What if I forget to feed it? When sourdough starter is neglected — left on the counter or in the refrigerator for extended periods without being fed — the yeast and bacteria run out of food, and their populations gradually decline. Basically, your starter is dying a slow death; the longer it's left unfed, the more difficult it will be to revive it and get it ready for baking. Feeding your starter regularly can prevent this situation. And also cure it: If you do happen to forget your starter for a while, a series of regular feedings should restore its health.
What's the "right" aroma? Sourdough starter should smell sharply sour but "clean," with no overtones of spoilage, or any oddly chemical smell (think acetone). While the aroma of sourdough may make you draw back simply from its strength, it shouldn't be distasteful.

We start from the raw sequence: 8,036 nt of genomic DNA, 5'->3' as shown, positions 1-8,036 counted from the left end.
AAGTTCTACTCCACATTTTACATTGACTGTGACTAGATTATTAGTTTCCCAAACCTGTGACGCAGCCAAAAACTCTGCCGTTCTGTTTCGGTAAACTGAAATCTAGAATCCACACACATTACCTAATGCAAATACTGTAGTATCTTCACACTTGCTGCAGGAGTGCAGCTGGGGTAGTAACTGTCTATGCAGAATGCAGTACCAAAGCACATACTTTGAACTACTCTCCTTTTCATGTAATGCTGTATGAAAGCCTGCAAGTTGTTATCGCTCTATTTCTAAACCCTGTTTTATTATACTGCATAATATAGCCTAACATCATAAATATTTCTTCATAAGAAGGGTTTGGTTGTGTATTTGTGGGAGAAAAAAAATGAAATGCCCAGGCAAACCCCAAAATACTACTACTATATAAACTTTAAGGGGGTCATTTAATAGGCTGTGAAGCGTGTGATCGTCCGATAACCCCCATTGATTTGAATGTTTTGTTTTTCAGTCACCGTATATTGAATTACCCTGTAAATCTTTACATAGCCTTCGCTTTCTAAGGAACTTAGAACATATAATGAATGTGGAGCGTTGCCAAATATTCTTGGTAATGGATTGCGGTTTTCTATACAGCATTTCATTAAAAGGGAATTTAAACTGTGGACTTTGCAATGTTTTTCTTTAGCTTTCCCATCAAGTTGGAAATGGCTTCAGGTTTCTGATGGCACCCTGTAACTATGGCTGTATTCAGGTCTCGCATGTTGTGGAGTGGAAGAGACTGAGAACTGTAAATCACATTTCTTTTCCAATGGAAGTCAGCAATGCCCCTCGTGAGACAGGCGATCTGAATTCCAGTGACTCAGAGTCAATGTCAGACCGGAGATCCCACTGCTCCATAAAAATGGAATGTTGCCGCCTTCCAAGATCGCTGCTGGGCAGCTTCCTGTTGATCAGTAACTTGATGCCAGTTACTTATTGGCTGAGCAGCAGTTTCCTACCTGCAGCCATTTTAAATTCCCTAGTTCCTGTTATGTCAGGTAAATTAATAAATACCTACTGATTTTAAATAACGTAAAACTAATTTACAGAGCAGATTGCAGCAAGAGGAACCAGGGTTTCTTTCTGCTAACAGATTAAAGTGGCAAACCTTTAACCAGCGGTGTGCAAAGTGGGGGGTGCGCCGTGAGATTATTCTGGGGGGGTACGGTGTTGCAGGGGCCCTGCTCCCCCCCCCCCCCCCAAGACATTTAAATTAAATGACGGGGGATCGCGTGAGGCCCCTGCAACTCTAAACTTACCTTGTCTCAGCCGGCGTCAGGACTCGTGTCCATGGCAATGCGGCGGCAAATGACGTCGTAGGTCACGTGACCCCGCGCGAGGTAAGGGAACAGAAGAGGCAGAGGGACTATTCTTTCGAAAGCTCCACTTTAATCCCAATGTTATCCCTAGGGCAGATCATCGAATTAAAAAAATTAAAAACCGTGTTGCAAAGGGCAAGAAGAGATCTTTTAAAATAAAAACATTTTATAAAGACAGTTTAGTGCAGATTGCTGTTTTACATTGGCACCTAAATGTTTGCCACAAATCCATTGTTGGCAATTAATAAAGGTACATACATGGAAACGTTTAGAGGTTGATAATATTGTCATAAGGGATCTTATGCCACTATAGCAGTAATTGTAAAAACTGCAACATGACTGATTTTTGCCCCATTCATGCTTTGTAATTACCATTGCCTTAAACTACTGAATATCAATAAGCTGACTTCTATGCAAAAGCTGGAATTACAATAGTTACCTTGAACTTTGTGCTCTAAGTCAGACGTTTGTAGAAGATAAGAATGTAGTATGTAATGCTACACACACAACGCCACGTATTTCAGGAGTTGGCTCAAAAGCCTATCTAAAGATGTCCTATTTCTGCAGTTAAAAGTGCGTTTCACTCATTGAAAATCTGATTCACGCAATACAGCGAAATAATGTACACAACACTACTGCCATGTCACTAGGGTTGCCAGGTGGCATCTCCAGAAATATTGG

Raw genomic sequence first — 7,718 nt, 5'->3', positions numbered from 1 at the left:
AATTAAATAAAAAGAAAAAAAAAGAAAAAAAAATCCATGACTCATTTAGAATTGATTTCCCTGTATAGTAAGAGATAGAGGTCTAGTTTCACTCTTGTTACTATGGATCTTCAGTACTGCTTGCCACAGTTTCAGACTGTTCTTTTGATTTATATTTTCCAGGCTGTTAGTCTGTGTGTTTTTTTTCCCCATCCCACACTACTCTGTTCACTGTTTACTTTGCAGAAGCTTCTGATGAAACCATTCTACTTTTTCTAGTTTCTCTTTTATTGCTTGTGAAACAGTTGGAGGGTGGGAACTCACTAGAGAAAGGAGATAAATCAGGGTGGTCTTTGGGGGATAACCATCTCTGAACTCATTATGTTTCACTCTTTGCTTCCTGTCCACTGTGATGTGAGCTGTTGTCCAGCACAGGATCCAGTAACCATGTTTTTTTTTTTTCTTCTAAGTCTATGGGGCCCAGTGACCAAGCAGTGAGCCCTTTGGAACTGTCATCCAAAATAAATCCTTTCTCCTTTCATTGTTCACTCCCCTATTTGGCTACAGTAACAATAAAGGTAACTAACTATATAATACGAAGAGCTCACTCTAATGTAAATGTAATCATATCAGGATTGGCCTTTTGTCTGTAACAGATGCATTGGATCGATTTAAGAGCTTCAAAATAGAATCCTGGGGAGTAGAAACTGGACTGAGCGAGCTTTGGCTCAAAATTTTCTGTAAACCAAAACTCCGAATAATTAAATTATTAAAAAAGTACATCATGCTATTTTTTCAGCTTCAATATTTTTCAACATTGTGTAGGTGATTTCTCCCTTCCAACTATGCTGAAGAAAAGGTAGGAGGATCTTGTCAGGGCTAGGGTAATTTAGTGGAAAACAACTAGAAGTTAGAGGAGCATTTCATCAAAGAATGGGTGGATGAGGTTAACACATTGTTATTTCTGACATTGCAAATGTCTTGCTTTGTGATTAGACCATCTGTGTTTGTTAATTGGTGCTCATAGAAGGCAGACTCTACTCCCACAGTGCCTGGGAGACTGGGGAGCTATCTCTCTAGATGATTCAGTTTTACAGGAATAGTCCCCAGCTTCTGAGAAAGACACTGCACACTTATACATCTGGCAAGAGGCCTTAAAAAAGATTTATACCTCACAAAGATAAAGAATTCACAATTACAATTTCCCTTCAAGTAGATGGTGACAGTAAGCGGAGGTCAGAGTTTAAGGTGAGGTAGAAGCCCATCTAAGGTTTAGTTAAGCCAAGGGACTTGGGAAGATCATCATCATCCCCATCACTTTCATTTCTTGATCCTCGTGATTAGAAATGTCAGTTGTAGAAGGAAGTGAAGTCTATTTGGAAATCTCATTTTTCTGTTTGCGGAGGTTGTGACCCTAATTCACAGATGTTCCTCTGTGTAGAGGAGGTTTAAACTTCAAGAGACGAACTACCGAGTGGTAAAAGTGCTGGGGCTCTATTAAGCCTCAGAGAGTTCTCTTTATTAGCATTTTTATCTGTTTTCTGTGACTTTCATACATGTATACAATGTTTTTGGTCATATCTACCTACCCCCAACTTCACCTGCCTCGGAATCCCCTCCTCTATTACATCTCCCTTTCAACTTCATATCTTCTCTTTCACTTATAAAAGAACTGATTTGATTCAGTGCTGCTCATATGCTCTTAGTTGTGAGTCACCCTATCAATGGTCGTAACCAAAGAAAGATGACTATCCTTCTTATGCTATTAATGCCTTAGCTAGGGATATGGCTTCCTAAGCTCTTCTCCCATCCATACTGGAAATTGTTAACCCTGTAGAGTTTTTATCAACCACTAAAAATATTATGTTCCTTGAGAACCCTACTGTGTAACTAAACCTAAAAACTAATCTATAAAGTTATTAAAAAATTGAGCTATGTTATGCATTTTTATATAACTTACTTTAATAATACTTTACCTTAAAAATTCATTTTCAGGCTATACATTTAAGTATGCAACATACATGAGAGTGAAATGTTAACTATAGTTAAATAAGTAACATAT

When to throw it out? When your starter is neglected for an extended period, the liquid on top tends to turn from clear to dark-colored. That's OK; simply stir the liquid back into the starter and feed it the meal it's desperately craving. However, if your starter shows visible signs of mold, or an orange or pink tint/streak, or smells — well, putrid — throw it out; it's been invaded by harmful microorganisms, and it's time to start over.